“We call on all markets to stop the sale of Thiacloprid pesticides”, he continued. “In addition, the EU should withdraw the authorization of the Thiacloprid and the Federal Office of Consumer Protection and Food Safety (BVL) withdraw product approvals for all Thiacloprid products.”

A paper published in the Journal PLOS ONE confirms that Thiacloprid, along with the neonicotinoids Imidacloprid and Clothianidin, affects bees’ navigational ability and behaviour, making it harder for them to find their way back to their hives.

It also shows that exposure to Thiacloprid can increase the likelihood of honeybees dying if they are already infected with diseases. A further study found that the toxicity of Thiacloprid to honey bees is increased over 1,000 fold when mixed with fungicides.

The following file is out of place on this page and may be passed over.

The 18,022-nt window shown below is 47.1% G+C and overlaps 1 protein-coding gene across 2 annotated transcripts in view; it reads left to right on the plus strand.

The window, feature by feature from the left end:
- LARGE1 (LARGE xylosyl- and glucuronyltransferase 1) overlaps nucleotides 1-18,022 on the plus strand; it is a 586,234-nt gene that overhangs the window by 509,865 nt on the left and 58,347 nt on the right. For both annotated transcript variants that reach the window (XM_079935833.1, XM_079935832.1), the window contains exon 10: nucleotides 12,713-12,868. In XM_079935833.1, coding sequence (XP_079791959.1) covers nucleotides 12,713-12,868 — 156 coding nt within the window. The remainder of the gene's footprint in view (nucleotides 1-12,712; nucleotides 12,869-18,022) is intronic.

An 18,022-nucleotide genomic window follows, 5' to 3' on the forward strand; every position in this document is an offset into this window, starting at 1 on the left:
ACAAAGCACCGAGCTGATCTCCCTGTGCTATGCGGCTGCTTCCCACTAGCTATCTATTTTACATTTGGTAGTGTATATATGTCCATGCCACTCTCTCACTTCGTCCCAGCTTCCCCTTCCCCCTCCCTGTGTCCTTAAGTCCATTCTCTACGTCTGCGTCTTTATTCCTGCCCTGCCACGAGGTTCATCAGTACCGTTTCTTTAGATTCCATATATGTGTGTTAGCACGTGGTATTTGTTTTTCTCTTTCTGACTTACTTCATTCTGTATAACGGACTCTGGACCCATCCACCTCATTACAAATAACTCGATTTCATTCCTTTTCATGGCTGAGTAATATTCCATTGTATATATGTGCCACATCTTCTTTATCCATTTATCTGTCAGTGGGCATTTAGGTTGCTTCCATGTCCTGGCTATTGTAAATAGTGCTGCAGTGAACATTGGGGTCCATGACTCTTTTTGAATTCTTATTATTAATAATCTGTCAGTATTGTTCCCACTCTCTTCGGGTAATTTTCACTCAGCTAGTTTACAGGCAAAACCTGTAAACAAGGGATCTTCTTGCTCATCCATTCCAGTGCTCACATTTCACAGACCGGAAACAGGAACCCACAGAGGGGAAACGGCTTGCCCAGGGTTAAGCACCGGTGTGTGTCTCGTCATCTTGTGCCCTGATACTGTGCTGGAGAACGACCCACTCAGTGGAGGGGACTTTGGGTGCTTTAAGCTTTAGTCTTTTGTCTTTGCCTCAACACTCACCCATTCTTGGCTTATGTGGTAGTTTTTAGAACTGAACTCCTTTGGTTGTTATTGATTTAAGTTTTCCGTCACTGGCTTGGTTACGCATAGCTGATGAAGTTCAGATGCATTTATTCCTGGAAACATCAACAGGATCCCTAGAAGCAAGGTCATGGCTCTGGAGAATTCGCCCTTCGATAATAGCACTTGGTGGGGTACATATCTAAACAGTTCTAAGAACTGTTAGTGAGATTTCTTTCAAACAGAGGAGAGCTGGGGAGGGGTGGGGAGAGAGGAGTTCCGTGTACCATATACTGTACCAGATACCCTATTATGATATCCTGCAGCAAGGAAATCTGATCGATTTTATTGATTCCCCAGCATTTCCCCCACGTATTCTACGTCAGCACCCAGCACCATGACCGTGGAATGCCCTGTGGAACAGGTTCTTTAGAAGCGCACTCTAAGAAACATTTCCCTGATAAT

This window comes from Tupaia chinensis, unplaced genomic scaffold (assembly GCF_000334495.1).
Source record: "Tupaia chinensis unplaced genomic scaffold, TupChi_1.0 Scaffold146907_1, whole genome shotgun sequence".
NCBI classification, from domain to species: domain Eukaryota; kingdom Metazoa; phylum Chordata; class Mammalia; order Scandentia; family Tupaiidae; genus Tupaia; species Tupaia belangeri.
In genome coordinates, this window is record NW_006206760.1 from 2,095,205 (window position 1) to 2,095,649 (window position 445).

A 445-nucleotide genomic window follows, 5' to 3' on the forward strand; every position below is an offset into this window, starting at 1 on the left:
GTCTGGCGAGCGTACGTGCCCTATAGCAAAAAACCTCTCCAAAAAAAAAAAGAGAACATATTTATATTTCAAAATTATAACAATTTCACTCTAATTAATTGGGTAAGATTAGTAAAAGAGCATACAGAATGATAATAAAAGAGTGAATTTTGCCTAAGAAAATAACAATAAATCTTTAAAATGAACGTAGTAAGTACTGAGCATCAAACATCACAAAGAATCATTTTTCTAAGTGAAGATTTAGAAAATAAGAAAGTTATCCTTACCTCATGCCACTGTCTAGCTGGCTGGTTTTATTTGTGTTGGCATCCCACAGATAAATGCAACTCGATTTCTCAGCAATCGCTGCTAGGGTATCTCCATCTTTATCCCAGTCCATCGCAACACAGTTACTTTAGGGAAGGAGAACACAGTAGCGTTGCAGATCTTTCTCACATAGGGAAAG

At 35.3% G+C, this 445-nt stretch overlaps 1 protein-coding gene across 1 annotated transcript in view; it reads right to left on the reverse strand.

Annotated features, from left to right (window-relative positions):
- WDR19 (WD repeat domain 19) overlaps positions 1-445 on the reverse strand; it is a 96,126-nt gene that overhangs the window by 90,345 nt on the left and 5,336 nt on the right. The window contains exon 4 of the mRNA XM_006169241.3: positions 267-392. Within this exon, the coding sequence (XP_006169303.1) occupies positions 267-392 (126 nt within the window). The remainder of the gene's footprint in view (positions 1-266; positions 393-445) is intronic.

These bee-toxic pesticides must also be banned in the UK!

Back in London, Friends of the Earth bees campaigner Dave Timms said: “Bayer has been shown up as a corporate bully, trying to silence campaigners who are standing up for bees. 

“The ruling is a victory for Friends of the Earth Germany, freedom of speech and for the many thousands of people who have taken action to protect bees across Europe. 

Thiacloprid is used on various crops in the UK including oil seed rape (canola) and apples, and it is sold direct to the public in garden bug-killing products. Friends of the Earth is now asking the European Commission to take a precautionary approach by suspending all uses of Thiacloprid and to review its safety.

As in Germany, Bayer’s Thiacloprid products sold in the UK are described as “Bee Safe” or having “no risk to bees”. These include Calypso and Biscaya.